Research indicates that exercise is a highly effective way of managing mental wellbeing and its symptoms. Exercise releases endorphins which help to make us feel happy, so fit in any exercise you can manage each day, even if it’s just a short walk to get started.
Meditation and mindfulness
Life can be overwhelming, but meditation and mindfulness techniques can help create some space and give you an escape. Mindfulness is highly effective in aged care settings, but it can be just as useful for anyone who wants to find some inner peace.
Reduce news and media consumption
The news has been a rollercoaster this year, to say the least. It’s okay to switch it off and forget about the state of the world for a while. In fact, it’s recommended, particularly if the news is making you sad or anxious.
Mental health and wellbeing support is available
There are many apps, online tools, phone lines, web and text chat services and more to support you when you need it most. It is also important to consider speaking to your doctor — they can help you with a mental health plan that will give you greater access to professional support to manage your wellbeing.
Keep these resources in mind for yourself, or to share with others:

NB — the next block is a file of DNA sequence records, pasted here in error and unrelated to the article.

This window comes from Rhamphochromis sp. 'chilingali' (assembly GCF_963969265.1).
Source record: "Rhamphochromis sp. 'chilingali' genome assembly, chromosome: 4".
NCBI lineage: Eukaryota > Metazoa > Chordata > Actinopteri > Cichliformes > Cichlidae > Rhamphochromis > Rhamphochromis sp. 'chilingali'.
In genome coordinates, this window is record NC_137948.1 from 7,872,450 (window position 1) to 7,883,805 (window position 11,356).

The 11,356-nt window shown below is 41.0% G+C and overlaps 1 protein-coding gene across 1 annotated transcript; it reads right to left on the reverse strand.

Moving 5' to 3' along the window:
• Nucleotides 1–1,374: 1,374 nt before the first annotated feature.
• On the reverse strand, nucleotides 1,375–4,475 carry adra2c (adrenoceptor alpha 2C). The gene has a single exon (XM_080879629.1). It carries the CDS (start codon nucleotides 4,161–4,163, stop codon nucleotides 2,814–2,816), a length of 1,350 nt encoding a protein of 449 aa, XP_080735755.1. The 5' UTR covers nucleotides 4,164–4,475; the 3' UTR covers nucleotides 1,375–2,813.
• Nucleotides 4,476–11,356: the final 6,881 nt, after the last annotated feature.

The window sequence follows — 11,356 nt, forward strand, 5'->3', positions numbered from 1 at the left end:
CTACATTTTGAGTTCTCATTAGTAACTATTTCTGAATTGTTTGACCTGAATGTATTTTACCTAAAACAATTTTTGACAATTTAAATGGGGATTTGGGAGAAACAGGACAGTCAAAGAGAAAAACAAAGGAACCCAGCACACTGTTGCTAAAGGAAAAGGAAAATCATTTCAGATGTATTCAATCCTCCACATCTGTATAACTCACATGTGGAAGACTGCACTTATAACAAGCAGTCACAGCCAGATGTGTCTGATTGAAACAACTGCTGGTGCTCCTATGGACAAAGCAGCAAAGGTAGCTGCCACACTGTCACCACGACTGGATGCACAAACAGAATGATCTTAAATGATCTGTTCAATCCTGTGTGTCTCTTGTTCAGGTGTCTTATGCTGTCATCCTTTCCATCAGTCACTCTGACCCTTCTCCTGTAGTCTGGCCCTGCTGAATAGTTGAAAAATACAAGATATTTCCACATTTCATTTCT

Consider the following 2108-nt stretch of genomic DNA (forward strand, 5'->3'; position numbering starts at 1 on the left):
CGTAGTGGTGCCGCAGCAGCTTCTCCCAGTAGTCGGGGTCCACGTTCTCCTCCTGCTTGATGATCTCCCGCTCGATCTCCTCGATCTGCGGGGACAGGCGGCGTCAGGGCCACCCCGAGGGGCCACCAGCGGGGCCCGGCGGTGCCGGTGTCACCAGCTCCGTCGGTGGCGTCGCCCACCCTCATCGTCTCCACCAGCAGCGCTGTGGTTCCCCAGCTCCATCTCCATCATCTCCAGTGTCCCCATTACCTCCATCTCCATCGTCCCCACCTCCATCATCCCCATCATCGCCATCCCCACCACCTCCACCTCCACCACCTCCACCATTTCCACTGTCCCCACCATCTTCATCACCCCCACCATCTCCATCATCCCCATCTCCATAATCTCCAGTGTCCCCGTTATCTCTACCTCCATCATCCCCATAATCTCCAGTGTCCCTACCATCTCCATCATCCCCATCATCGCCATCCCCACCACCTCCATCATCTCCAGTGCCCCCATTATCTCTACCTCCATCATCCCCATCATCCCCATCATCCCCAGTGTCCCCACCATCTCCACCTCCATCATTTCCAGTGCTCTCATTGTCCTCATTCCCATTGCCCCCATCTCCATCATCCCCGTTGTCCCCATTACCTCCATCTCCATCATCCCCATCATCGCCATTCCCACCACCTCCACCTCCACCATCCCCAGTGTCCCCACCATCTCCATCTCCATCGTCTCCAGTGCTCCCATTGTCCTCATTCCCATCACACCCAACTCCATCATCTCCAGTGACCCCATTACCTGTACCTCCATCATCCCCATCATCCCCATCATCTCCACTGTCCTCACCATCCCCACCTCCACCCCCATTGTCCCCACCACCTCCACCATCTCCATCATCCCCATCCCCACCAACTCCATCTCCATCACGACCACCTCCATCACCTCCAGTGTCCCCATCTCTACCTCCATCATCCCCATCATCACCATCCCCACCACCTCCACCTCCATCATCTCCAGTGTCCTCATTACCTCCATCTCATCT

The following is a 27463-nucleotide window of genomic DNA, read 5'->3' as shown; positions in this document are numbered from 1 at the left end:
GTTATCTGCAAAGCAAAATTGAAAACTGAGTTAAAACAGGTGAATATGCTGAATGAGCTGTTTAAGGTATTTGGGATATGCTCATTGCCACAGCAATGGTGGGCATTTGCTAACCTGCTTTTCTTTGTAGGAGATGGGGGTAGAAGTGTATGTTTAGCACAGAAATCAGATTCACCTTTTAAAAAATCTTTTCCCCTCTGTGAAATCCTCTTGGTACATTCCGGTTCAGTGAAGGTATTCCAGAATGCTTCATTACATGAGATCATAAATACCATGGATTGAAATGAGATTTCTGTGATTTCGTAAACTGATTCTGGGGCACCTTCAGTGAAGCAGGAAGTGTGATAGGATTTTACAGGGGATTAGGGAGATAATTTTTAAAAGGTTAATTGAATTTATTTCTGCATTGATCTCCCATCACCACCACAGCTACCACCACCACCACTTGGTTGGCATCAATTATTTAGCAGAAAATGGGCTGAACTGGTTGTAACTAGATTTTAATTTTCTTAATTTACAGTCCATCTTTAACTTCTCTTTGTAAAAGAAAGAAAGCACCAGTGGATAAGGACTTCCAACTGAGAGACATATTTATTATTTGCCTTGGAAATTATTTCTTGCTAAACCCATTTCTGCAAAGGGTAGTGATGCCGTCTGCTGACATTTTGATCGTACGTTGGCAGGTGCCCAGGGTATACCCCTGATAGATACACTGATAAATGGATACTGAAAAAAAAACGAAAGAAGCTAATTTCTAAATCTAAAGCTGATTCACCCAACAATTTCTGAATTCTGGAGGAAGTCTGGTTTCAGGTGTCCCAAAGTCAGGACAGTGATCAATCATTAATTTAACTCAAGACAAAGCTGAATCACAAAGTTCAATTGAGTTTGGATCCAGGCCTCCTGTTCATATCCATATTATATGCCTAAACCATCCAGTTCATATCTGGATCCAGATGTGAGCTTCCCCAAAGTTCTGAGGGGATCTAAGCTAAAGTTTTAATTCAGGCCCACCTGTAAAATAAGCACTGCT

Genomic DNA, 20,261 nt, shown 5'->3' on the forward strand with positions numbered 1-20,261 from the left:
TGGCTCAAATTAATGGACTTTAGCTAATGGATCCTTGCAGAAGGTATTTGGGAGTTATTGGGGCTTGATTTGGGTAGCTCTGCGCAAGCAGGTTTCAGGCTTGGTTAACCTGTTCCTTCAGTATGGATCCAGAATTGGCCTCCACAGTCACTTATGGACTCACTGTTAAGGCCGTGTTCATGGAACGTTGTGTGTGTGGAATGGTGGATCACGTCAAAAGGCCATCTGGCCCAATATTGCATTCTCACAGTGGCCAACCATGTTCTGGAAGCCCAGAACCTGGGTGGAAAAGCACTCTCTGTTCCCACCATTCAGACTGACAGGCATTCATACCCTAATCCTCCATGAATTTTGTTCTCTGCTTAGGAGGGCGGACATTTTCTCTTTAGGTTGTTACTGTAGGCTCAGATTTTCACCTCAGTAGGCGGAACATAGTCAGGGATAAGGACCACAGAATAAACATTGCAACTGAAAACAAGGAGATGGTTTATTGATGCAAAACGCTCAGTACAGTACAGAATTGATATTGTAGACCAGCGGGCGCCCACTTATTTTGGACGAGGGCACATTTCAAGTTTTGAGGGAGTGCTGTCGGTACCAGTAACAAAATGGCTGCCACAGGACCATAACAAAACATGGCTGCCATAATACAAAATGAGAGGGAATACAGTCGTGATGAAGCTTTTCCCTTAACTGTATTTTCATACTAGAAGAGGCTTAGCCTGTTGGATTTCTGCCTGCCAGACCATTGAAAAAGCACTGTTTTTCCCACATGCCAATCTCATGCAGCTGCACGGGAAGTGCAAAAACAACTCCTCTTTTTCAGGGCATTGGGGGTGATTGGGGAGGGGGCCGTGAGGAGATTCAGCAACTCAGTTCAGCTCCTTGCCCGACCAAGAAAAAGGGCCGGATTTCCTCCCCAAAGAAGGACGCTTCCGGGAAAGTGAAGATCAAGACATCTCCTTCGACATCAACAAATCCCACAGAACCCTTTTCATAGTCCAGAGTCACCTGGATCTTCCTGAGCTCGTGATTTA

- Lifeline Australia – Provide access to 24 hour crisis support and suicide prevention services.
Website: www.lifeline.org.au Telephone: 13 11 14
- Beyond Blue – Provides information, and support for depression, anxiety and suicide prevention.
Website: www.beyondblue.org.au Telephone: 1300 224 636
- Headspace – Provides young people with information and resources on mental health, physical health, work and study support, and alcohol and other drug services.
Website: www.headspace.org.au Telephone: 1800 650 890
- 1800 Respect – Provides 24 hour support to people impacted by sexual assault, domestic or family violence and abuse.
Website: www.1800respect.org.au Telephone: 1800 737 732
- Mindspot – Provides free effective internet delivered psychological assessment and treatment for stress, anxiety, worry, depression, low mood, OCD and trauma (PTSD).
Website: www.mindspot.org.au Telephone: 1800 614 434
- Kids Helpline – Provides private and confidential 24/7 phone and online counselling service for young people aged 5 to 25.
Website: www.kidshelpline.com.au Telephone: 1800 55 1800
- National Debt Helpline – Helps people tackle their debt problems.
Website: www.ndh.org.au Telephone: 1800 007 007
- National Coronavirus Helpline – Provides information and advice about COVID-19.
Website: www.health.gov.au/contacts/national-coronavirus-helpline Telephone: 1800 020 080
Improving mental wellbeing with self-care activities
When we take the time to focus on our own mental wellbeing, we can also put ourselves in a better position to help others. Download our self-care checklist below to support your wellbeing management efforts, and consider sharing this resource with others who may need a reminder to take care their of mental wellbeing.
Download you self-care checklist
Reaching out to one another and offering resources and care is a simple yet effective way we can support the wellbeing of everyone in our communities.